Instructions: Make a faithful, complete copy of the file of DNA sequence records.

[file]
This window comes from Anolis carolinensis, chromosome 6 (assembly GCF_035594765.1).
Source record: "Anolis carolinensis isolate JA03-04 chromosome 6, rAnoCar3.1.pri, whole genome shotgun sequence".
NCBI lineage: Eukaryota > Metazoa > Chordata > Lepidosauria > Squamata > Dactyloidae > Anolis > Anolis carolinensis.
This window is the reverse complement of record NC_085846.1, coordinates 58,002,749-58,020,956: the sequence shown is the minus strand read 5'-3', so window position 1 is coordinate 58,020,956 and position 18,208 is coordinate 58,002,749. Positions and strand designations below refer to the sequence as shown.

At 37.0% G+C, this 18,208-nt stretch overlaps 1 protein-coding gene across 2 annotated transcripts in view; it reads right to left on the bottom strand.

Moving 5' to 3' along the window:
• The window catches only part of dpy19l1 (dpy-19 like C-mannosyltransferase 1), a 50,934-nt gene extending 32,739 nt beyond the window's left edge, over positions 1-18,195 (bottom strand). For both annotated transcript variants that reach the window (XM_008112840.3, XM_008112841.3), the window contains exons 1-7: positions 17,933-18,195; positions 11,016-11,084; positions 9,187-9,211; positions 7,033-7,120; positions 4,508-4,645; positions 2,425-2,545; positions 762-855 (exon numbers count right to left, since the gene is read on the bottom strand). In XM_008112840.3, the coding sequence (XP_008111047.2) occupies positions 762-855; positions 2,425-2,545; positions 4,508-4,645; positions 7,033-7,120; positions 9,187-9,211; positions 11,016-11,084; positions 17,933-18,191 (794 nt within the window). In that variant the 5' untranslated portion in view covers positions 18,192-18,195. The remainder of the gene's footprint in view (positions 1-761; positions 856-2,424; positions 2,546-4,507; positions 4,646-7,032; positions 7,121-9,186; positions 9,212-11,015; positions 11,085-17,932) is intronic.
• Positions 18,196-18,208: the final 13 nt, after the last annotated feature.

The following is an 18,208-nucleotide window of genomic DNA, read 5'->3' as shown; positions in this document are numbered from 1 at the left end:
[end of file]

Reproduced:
This window comes from Anolis carolinensis, chromosome 6 (assembly GCF_035594765.1).
Source record: "Anolis carolinensis isolate JA03-04 chromosome 6, rAnoCar3.1.pri, whole genome shotgun sequence".
NCBI lineage: Eukaryota > Metazoa > Chordata > Lepidosauria > Squamata > Dactyloidae > Anolis > Anolis carolinensis.
This window is the reverse complement of record NC_085846.1, coordinates 58,002,749-58,020,956: the sequence shown is the minus strand read 5'-3', so window position 1 is coordinate 58,020,956 and position 18,208 is coordinate 58,002,749. Positions and strand designations below refer to the sequence as shown.

At 37.0% G+C, this 18,208-nt stretch overlaps 1 protein-coding gene across 2 annotated transcripts in view; it reads right to left on the bottom strand.

Moving 5' to 3' along the window:
• The window catches only part of dpy19l1 (dpy-19 like C-mannosyltransferase 1), a 50,934-nt gene extending 32,739 nt beyond the window's left edge, over positions 1-18,195 (bottom strand). For both annotated transcript variants that reach the window (XM_008112840.3, XM_008112841.3), the window contains exons 1-7: positions 17,933-18,195; positions 11,016-11,084; positions 9,187-9,211; positions 7,033-7,120; positions 4,508-4,645; positions 2,425-2,545; positions 762-855 (exon numbers count right to left, since the gene is read on the bottom strand). In XM_008112840.3, the coding sequence (XP_008111047.2) occupies positions 762-855; positions 2,425-2,545; positions 4,508-4,645; positions 7,033-7,120; positions 9,187-9,211; positions 11,016-11,084; positions 17,933-18,191 (794 nt within the window). In that variant the 5' untranslated portion in view covers positions 18,192-18,195. The remainder of the gene's footprint in view (positions 1-761; positions 856-2,424; positions 2,546-4,507; positions 4,646-7,032; positions 7,121-9,186; positions 9,212-11,015; positions 11,085-17,932) is intronic.
• Positions 18,196-18,208: the final 13 nt, after the last annotated feature.

The following is an 18,208-nucleotide window of genomic DNA, read 5'->3' as shown; positions in this document are numbered from 1 at the left end: